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Lono Kona to get sewer system

November 3, 2017 - 12:05am

HILO — A central sewer system for the Lono Kona neighborhood took a big step forward Thursday when the County Council agreed on maps and a funding plan.

The $6.5 million project, originally slated to be completed in 2016, is now forecast for completion in July 2019.

There was a steep learning curve for the county because it is the first sewer improvement district undertaken, said Environmental Management Director Bill Kucharski. He said the county has done improvement districts for water systems before, but the sewer project was very different.

“It took us longer to get our act together,” Kucharski said.

The project will be built mauka of Kuakini Highway in an area residents have dubbed “Hamburger Hill.”

A $4 million U.S. Department of Agriculture Rural Utilities Service Grant will fund the bulk of the program. The council also initially approved authorizing a $2.4 million general obligation bond, which will be paid back by property owners hooking up to the system.

“It would be a travesty if we lost the funding opportunity they gave us,” said Kona Councilman Dru Kanuha, who represents the area. “We have a mandate that we have to get off cesspools.”

The Lono Kona sewer system improvement district will include 145 assessment units — the equivalent of 268 single-family homes — on 110 lots. Lot owners will be assessed an estimated $9,090 per single-family equivalent unit. The county will allow property owners to make annual payments around $498 per single-family equivalent.

Kucharski said the county will pick up the difference if construction bids come in more than 10 percent higher than estimated some years back. That way, the county won’t have to go back for another public hearing, taking more time and paperwork.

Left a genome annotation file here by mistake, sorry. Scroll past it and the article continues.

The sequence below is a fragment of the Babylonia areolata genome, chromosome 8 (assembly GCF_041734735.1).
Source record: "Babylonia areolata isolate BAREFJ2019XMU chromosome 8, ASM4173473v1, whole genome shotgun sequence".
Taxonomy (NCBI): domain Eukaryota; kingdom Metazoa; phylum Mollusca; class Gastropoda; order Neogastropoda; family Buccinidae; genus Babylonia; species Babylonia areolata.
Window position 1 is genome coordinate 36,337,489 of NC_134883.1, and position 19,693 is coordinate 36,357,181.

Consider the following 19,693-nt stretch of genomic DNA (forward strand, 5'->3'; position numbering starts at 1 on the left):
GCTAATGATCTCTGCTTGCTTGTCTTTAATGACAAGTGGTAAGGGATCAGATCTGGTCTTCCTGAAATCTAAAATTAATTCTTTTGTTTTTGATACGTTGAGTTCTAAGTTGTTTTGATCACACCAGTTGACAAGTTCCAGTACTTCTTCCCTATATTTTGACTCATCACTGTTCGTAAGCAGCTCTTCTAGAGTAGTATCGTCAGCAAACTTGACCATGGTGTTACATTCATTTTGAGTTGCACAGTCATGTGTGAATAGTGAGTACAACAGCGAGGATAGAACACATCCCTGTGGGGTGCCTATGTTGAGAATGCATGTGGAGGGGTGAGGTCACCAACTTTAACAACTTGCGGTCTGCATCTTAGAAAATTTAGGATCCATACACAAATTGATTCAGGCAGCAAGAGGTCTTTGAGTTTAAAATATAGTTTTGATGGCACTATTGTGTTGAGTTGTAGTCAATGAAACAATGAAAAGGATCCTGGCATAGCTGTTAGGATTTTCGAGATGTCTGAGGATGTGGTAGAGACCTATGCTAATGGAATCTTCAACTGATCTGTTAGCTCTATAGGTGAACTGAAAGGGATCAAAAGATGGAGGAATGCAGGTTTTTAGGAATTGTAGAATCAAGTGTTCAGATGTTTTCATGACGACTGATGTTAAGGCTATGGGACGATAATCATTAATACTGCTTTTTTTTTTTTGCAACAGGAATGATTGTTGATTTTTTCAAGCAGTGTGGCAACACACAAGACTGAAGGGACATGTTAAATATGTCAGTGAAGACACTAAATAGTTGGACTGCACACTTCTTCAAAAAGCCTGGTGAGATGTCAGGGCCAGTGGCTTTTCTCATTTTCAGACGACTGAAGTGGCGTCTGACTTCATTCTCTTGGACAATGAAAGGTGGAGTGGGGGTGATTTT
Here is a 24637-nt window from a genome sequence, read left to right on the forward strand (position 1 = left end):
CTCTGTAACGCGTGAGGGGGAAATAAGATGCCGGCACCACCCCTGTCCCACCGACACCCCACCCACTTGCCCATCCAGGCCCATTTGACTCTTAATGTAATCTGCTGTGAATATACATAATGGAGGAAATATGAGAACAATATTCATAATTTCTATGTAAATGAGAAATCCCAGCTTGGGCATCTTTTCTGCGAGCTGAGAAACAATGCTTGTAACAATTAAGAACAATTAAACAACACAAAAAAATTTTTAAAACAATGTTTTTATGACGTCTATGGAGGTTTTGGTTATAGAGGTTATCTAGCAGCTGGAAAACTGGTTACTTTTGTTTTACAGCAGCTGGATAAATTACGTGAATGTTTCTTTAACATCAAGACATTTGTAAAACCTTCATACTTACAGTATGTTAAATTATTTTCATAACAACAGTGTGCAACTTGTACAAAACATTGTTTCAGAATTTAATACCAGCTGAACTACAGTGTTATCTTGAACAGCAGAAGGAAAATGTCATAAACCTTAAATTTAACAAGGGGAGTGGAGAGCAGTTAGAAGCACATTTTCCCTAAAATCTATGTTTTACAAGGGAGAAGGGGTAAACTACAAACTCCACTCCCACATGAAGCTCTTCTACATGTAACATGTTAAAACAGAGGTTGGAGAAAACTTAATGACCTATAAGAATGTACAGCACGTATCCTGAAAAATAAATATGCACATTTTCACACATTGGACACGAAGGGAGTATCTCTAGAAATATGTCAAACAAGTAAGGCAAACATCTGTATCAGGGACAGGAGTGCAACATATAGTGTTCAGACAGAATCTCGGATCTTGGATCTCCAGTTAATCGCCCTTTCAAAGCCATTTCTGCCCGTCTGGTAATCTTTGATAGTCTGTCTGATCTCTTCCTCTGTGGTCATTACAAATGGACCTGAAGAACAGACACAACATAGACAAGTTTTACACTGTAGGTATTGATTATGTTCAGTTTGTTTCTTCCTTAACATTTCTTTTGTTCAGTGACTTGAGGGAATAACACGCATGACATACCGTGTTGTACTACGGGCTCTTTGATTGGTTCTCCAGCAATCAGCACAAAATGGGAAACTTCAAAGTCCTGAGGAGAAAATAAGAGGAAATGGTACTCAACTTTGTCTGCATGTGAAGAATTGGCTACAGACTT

The county also plans to subsidize the assessments for $294,526 for 10 properties owned by qualifying nonprofits.

At the 2015 public hearing, residents had mixed reactions about the necessity and cost of the project. But few had outright opposition. The residents voted to tax themselves to pay for the project.

The subdivision, created in 1962, faces sanctions from the U.S. Environmental Protection Agency. The design and bid process is expected to take at least a year.

Several landowners within Lono Kona received violation notices from the U.S. Environmental Protection Agency for their continued use of large-capacity cesspools. The project area is a higher-density urbanized area where lot sizes generally do not have sufficient area for on-site disposal systems that require leach fields, according to county consultants.

The EPA banned large-capacity cesspools in 1999 and mandated their closure by 2005.

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